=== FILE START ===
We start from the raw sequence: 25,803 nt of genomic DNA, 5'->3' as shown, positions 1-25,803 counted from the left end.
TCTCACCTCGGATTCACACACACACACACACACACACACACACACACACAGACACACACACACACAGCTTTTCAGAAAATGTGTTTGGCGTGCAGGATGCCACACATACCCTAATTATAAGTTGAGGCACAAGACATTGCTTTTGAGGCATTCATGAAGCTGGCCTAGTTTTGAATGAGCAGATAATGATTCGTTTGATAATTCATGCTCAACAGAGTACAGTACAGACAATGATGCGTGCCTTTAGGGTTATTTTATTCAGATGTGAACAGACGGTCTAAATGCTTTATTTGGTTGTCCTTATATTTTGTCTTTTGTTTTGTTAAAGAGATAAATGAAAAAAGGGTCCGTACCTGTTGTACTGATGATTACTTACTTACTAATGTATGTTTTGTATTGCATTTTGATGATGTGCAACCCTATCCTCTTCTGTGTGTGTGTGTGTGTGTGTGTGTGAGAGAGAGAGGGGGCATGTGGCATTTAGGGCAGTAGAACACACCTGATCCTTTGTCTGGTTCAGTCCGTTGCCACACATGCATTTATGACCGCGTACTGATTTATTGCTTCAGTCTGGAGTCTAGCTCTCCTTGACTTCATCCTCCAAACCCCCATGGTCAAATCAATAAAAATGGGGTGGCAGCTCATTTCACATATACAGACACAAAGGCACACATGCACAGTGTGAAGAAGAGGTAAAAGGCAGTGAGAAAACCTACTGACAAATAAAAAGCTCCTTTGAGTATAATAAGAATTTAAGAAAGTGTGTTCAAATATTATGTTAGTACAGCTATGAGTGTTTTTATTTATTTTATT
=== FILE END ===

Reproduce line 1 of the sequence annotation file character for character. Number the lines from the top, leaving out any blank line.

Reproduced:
We start from the raw sequence: 25,803 nt of genomic DNA, 5'->3' as shown, positions 1-25,803 counted from the left end.